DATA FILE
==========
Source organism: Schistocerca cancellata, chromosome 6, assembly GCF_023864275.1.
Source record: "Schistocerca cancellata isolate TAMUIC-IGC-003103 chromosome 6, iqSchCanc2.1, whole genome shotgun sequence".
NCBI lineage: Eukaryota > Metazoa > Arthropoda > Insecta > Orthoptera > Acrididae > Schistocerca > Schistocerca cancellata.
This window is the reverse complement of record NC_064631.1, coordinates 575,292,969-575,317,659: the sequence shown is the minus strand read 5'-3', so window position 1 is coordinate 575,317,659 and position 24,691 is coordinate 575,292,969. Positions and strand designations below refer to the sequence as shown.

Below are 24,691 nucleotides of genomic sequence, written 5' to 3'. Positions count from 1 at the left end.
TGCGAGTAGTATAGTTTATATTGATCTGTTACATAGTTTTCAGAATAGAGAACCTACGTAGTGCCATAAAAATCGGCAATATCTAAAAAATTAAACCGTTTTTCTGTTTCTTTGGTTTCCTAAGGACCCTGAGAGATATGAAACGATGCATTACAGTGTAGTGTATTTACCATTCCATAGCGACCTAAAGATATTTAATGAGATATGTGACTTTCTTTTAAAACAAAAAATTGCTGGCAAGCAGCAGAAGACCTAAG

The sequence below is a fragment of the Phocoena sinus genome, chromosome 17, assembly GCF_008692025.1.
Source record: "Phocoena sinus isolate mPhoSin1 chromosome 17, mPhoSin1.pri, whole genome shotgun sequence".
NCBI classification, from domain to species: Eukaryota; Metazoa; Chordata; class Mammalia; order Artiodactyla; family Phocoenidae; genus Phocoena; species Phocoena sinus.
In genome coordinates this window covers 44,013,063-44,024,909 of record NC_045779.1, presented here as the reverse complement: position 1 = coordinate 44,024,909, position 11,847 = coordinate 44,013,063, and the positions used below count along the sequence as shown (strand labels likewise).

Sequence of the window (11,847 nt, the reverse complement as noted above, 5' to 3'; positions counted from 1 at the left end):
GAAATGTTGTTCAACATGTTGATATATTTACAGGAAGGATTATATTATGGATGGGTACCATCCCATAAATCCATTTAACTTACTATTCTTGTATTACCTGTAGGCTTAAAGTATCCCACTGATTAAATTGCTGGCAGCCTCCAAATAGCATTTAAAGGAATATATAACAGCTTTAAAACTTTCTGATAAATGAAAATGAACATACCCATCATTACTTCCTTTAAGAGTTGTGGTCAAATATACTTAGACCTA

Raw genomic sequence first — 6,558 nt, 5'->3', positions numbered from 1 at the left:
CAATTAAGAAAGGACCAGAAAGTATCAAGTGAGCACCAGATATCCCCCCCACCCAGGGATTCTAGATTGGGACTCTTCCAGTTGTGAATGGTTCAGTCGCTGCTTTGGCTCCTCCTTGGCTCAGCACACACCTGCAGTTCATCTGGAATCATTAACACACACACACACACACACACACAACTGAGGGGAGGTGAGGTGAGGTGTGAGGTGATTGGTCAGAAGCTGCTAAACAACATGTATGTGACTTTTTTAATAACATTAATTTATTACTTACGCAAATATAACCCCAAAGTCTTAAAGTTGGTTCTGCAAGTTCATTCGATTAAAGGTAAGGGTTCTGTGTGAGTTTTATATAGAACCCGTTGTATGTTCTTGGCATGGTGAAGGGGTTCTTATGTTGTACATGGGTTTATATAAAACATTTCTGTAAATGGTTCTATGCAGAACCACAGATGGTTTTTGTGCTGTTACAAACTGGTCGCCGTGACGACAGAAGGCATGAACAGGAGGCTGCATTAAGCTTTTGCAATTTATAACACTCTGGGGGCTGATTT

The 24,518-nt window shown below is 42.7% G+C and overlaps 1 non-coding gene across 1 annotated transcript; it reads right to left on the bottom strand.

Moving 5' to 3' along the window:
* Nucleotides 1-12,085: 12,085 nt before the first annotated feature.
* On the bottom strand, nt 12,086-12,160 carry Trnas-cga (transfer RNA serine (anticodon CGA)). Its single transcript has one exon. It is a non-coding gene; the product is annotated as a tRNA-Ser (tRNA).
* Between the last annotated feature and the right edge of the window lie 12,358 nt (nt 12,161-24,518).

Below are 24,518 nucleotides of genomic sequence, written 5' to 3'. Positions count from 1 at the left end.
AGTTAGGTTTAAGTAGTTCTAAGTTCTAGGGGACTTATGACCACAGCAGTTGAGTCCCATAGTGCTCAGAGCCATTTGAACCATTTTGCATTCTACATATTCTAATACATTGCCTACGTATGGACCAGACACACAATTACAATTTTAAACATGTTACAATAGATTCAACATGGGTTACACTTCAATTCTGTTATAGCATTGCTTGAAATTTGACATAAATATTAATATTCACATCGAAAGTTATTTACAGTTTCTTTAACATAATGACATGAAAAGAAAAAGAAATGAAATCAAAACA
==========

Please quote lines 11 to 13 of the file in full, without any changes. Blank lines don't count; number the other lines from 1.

Sequence of the window (11,847 nt, the reverse complement as noted above, 5' to 3'; positions counted from 1 at the left end):
GAAATGTTGTTCAACATGTTGATATATTTACAGGAAGGATTATATTATGGATGGGTACCATCCCATAAATCCATTTAACTTACTATTCTTGTATTACCTGTAGGCTTAAAGTATCCCACTGATTAAATTGCTGGCAGCCTCCAAATAGCATTTAAAGGAATATATAACAGCTTTAAAACTTTCTGATAAATGAAAATGAACATACCCATCATTACTTCCTTTAAGAGTTGTGGTCAAATATACTTAGACCTA

Raw genomic sequence first — 6,558 nt, 5'->3', positions numbered from 1 at the left: